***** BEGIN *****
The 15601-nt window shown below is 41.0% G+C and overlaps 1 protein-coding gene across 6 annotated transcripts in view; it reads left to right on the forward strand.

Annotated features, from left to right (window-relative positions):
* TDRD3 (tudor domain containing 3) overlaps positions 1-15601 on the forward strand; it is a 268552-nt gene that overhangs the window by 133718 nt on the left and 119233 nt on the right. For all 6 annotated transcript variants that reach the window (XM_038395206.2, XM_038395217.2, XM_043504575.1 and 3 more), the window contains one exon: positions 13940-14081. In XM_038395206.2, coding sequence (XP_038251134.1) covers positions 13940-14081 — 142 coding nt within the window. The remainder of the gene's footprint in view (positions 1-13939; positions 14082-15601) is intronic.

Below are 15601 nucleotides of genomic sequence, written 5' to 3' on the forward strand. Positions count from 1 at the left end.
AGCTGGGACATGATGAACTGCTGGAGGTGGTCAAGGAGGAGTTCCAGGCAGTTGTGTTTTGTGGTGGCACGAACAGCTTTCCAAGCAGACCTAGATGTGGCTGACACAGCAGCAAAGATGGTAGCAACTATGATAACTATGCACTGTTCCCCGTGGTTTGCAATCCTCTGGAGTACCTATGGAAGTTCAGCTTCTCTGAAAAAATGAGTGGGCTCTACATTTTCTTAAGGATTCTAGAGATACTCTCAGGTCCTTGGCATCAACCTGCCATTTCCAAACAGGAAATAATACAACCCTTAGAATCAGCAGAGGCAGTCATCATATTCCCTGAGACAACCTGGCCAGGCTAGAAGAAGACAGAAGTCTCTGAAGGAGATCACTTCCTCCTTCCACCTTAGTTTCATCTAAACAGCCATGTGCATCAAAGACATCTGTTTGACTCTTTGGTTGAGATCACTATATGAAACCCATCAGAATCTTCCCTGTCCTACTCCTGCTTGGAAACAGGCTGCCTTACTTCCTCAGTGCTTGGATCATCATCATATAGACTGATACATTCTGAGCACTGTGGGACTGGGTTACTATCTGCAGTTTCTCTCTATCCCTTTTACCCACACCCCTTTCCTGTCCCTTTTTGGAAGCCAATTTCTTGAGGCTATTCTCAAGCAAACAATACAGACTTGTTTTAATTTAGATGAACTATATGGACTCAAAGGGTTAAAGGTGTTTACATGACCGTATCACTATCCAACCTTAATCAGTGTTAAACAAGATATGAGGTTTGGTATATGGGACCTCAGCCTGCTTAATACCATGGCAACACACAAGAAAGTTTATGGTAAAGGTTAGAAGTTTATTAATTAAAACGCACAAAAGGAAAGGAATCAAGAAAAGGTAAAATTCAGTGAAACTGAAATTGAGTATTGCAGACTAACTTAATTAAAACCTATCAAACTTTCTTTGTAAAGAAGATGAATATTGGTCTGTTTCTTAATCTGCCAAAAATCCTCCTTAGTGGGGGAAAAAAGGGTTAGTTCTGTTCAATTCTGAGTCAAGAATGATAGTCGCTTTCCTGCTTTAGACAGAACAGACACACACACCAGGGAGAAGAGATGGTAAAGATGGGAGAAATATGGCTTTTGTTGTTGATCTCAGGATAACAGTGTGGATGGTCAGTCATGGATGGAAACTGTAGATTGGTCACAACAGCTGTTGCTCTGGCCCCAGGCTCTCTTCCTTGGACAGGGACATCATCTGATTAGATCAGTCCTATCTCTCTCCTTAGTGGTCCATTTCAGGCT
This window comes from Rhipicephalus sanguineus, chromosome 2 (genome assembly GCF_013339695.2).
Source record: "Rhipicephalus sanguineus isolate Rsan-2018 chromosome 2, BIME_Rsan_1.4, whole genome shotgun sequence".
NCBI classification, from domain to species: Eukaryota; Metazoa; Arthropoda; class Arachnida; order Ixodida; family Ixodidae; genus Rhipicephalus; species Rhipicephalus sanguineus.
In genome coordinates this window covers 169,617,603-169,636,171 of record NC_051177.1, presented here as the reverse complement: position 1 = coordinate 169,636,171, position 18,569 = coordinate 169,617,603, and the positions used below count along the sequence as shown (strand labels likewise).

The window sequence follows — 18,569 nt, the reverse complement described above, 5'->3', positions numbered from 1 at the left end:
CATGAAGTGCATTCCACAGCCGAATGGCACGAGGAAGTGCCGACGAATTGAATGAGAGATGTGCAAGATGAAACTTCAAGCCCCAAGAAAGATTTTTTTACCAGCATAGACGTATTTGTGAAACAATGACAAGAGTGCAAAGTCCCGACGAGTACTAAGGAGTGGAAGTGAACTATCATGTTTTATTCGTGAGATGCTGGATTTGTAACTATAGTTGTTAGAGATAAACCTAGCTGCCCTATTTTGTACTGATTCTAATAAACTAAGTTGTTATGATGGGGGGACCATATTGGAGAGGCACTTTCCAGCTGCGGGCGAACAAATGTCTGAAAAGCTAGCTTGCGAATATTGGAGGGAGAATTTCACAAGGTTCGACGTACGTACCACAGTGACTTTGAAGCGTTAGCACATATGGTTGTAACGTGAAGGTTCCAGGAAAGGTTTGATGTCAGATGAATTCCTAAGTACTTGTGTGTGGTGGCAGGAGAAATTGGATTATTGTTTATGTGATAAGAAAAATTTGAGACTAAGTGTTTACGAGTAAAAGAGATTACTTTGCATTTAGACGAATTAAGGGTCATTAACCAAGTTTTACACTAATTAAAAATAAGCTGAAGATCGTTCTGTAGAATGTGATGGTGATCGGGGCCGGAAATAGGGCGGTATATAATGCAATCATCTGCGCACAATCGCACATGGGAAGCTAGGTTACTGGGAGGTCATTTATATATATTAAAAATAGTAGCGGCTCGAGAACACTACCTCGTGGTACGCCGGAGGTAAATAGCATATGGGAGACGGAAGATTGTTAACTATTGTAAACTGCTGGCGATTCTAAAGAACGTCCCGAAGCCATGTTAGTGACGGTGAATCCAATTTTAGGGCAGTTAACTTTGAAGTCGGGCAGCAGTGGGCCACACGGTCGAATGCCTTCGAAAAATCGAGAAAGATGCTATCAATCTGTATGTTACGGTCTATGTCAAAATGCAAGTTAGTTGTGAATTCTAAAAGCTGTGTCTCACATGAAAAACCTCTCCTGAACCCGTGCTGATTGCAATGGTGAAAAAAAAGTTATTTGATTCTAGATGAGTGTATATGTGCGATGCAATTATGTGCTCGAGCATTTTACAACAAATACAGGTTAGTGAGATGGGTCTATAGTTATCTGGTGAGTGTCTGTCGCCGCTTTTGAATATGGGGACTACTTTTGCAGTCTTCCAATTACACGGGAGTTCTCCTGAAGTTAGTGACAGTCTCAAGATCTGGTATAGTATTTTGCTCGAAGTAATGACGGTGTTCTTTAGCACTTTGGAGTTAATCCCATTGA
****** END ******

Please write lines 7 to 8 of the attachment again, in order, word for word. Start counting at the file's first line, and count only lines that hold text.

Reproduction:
Source record: "Rhipicephalus sanguineus isolate Rsan-2018 chromosome 2, BIME_Rsan_1.4, whole genome shotgun sequence".
NCBI classification, from domain to species: Eukaryota; Metazoa; Arthropoda; class Arachnida; order Ixodida; family Ixodidae; genus Rhipicephalus; species Rhipicephalus sanguineus.